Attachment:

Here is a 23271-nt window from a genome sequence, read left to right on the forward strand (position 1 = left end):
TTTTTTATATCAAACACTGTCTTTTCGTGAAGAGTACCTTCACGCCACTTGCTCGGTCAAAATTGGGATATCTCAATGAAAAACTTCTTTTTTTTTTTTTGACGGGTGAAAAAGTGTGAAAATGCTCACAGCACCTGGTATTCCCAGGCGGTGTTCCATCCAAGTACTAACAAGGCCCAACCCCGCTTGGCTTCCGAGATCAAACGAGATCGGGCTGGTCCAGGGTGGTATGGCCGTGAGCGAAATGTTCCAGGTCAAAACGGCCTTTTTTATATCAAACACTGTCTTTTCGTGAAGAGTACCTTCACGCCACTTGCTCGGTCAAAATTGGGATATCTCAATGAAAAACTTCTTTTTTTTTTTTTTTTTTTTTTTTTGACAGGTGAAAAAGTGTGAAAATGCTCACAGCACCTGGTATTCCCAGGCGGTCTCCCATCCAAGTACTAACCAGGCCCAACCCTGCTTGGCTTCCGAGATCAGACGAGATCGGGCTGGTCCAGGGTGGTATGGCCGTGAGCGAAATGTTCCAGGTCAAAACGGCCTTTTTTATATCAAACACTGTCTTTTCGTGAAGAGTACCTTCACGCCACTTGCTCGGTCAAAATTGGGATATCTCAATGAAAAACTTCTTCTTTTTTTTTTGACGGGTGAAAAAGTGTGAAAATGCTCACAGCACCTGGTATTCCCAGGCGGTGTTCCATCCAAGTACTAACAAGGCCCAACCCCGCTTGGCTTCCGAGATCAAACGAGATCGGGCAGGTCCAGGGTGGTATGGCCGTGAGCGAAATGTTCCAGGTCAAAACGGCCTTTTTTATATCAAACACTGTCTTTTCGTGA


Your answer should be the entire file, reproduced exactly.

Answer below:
Here is a 23271-nt window from a genome sequence, read left to right on the forward strand (position 1 = left end):
TTTTTTATATCAAACACTGTCTTTTCGTGAAGAGTACCTTCACGCCACTTGCTCGGTCAAAATTGGGATATCTCAATGAAAAACTTCTTTTTTTTTTTTTGACGGGTGAAAAAGTGTGAAAATGCTCACAGCACCTGGTATTCCCAGGCGGTGTTCCATCCAAGTACTAACAAGGCCCAACCCCGCTTGGCTTCCGAGATCAAACGAGATCGGGCTGGTCCAGGGTGGTATGGCCGTGAGCGAAATGTTCCAGGTCAAAACGGCCTTTTTTATATCAAACACTGTCTTTTCGTGAAGAGTACCTTCACGCCACTTGCTCGGTCAAAATTGGGATATCTCAATGAAAAACTTCTTTTTTTTTTTTTTTTTTTTTTTTTGACAGGTGAAAAAGTGTGAAAATGCTCACAGCACCTGGTATTCCCAGGCGGTCTCCCATCCAAGTACTAACCAGGCCCAACCCTGCTTGGCTTCCGAGATCAGACGAGATCGGGCTGGTCCAGGGTGGTATGGCCGTGAGCGAAATGTTCCAGGTCAAAACGGCCTTTTTTATATCAAACACTGTCTTTTCGTGAAGAGTACCTTCACGCCACTTGCTCGGTCAAAATTGGGATATCTCAATGAAAAACTTCTTCTTTTTTTTTTGACGGGTGAAAAAGTGTGAAAATGCTCACAGCACCTGGTATTCCCAGGCGGTGTTCCATCCAAGTACTAACAAGGCCCAACCCCGCTTGGCTTCCGAGATCAAACGAGATCGGGCAGGTCCAGGGTGGTATGGCCGTGAGCGAAATGTTCCAGGTCAAAACGGCCTTTTTTATATCAAACACTGTCTTTTCGTGA